suture

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suture

1. Surgery
a. catgut, silk thread, or wire used to stitch together two bodily surfaces
b. the surgical seam formed after joining two surfaces
2. Anatomy a type of immovable joint, esp between the bones of the skull (cranial suture)
3. Zoology a line of junction in a mollusc shell, esp the line between adjacent chambers of a nautiloid shell
4. Botany a line marking the point of dehiscence in a seed pod or capsule
Collins Discovery Encyclopedia, 1st edition © HarperCollins Publishers 2005
The following article is from The Great Soviet Encyclopedia (1979). It might be outdated or ideologically biased.

Suture

 

the surgical uniting, chiefly by a surgical needle and suture material, of tissues cut during surgery or separated by an injury. Threads made of silk, linen, or Dacron and other polymeric materials are used in superficial sutures. In buried sutures, which are applied to internal organs and tissues, absorbable materials, such as catgut or biologically inert polymeric threads, are used; buried sutures are not removed.

One type of superficial suture, cosmetic suture, which is applied to the face, is made using threads of horsehair or thin ca-pron. Osteorrhaphy (osteosynthesis) is a type of buried suture. Primary, primo-secondary, and secondary sutures are distinguished on the basis of when the sutures are applied, which depends on the type of wound. The sutureless union of tissues is achieved with various adhesives made from polymeric materials (for example, cyanoacrylate) or with metal clamps.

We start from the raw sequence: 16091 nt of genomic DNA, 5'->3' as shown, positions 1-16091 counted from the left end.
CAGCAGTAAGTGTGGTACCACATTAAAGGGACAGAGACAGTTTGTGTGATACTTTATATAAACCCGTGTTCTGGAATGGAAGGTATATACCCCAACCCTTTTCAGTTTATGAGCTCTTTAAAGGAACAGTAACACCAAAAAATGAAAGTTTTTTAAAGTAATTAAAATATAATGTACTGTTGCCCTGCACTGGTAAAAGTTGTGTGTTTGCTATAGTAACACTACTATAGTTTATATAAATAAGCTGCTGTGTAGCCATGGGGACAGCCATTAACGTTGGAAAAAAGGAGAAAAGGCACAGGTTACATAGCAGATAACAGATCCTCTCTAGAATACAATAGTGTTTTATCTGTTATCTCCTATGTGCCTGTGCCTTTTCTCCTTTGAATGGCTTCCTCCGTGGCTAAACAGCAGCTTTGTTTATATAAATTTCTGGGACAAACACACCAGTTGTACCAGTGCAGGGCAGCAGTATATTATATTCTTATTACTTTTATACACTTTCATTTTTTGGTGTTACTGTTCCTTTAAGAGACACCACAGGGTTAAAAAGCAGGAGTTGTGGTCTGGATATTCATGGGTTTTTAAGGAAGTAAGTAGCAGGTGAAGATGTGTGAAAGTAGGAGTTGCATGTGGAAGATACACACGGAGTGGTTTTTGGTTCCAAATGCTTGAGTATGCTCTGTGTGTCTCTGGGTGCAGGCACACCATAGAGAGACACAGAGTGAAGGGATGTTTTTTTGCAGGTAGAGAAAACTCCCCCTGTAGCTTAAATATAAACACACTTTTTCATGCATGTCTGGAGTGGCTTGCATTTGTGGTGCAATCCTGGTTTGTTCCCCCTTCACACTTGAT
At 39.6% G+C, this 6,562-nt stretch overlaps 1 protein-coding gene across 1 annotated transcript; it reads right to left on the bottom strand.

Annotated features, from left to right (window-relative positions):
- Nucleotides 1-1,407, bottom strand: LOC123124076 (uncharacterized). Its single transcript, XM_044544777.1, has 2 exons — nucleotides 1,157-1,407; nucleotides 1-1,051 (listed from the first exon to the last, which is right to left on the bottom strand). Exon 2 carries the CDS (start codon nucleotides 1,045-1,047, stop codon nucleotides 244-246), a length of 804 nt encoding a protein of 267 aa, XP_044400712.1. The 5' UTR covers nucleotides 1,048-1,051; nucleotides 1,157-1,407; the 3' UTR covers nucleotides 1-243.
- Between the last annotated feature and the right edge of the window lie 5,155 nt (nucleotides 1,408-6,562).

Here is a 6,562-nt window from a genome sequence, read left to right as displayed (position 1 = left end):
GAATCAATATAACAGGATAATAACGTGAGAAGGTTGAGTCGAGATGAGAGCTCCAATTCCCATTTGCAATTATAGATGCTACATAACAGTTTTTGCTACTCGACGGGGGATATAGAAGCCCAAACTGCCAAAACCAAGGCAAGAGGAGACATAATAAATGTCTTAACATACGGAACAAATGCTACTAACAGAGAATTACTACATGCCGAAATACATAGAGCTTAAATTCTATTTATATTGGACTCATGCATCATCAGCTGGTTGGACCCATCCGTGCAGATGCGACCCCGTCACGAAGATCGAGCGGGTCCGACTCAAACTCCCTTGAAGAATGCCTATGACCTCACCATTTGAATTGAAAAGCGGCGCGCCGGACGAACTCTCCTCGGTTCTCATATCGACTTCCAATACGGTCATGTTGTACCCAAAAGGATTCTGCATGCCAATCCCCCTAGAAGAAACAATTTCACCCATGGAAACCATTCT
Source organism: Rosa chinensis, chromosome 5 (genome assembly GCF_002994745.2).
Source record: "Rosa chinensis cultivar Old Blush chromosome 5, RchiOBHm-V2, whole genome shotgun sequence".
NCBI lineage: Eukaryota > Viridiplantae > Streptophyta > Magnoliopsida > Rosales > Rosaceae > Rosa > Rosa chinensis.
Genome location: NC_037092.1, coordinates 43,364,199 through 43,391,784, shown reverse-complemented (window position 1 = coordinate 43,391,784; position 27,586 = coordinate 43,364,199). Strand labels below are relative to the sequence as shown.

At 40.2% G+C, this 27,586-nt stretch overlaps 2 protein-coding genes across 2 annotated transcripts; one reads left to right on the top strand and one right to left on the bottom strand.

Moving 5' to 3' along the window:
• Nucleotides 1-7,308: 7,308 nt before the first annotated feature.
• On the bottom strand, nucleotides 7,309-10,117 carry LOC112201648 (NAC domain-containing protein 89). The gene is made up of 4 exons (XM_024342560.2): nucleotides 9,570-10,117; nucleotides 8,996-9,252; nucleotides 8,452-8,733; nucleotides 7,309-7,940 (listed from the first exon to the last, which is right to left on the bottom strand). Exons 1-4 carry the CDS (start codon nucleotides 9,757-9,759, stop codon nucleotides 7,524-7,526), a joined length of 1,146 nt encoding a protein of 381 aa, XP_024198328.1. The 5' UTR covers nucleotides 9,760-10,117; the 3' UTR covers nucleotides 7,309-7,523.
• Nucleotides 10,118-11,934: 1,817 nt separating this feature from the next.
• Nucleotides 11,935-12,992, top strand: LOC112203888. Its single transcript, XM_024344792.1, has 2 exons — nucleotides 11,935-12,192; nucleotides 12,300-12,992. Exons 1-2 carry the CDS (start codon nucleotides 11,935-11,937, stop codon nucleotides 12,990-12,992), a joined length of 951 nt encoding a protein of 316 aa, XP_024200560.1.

The Great Soviet Encyclopedia, 3rd Edition (1970-1979). © 2010 The Gale Group, Inc. All rights reserved.

suture

[′sü·chər]
(biology)
A distinguishable line of union between two closely united parts.
(medicine)
A fine thread used to close a wound or surgical incision.
McGraw-Hill Dictionary of Scientific & Technical Terms, 6E, Copyright © 2003 by The McGraw-Hill Companies, Inc.
References in periodicals archive ?
Many recent studies compared results of absorbable and non absorbable sutures. Non absorbable sutures were found to have slightly better cosmetic outcome and little post operative pain.
It is not like the traditional absorbable sutures such as chromic catgut.
Tissue reaction and surface morphology of absorbable sutures after in vivo exposure.
After going through these studies the balance of published data tilts towards the use of absorbable suture material like Polyglactin 910 in non infected skin lacerations.
Absorbable sutures break down after a period of time as the wound heals.
Request for Free Sample Report@ https://www.mrrse.com/sample/2994 Absorbable sutures were introduced into the market some 40 years ago and were earlier made of biological materials such as catgut.
Dallas, TX, November 09, 2016 --(PR.com)-- The APAC Absorbable and Non Absorbable Sutures Market is segmented on the basis of product type, surgery type and geography.
In a separate study, the team found that using absorbable sutures is as effective as silk sutures in surgery for major trichiasis, but that absorbable sutures have the added advantage of eliminating the need for patients to return to a clinic to have the stitches removed.